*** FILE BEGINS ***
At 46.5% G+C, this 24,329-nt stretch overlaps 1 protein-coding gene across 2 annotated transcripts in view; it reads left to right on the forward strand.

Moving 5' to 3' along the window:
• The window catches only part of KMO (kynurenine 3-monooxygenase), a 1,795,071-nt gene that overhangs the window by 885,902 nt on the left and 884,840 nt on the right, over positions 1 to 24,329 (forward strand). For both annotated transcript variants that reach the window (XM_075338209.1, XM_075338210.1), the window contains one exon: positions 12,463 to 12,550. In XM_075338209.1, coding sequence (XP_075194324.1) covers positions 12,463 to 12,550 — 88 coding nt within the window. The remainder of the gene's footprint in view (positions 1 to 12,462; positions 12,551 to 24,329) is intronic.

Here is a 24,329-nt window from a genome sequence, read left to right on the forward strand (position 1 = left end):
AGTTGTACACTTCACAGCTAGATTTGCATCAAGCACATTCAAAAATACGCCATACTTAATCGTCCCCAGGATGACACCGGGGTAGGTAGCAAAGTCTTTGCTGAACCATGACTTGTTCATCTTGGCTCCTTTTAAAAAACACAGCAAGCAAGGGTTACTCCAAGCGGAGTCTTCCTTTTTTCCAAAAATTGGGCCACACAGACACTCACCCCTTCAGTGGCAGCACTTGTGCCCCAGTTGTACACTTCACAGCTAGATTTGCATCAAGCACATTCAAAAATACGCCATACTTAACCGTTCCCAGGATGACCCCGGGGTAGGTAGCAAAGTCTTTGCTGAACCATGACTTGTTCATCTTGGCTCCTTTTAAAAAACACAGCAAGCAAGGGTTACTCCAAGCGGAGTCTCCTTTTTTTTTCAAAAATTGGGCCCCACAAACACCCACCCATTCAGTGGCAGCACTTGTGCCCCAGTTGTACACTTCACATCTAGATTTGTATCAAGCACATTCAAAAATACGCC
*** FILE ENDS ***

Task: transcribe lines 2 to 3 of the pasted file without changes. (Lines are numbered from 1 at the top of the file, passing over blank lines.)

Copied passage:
Moving 5' to 3' along the window:
• The window catches only part of KMO (kynurenine 3-monooxygenase), a 1,795,071-nt gene that overhangs the window by 885,902 nt on the left and 884,840 nt on the right, over positions 1 to 24,329 (forward strand). For both annotated transcript variants that reach the window (XM_075338209.1, XM_075338210.1), the window contains one exon: positions 12,463 to 12,550. In XM_075338209.1, coding sequence (XP_075194324.1) covers positions 12,463 to 12,550 — 88 coding nt within the window. The remainder of the gene's footprint in view (positions 1 to 12,462; positions 12,551 to 24,329) is intronic.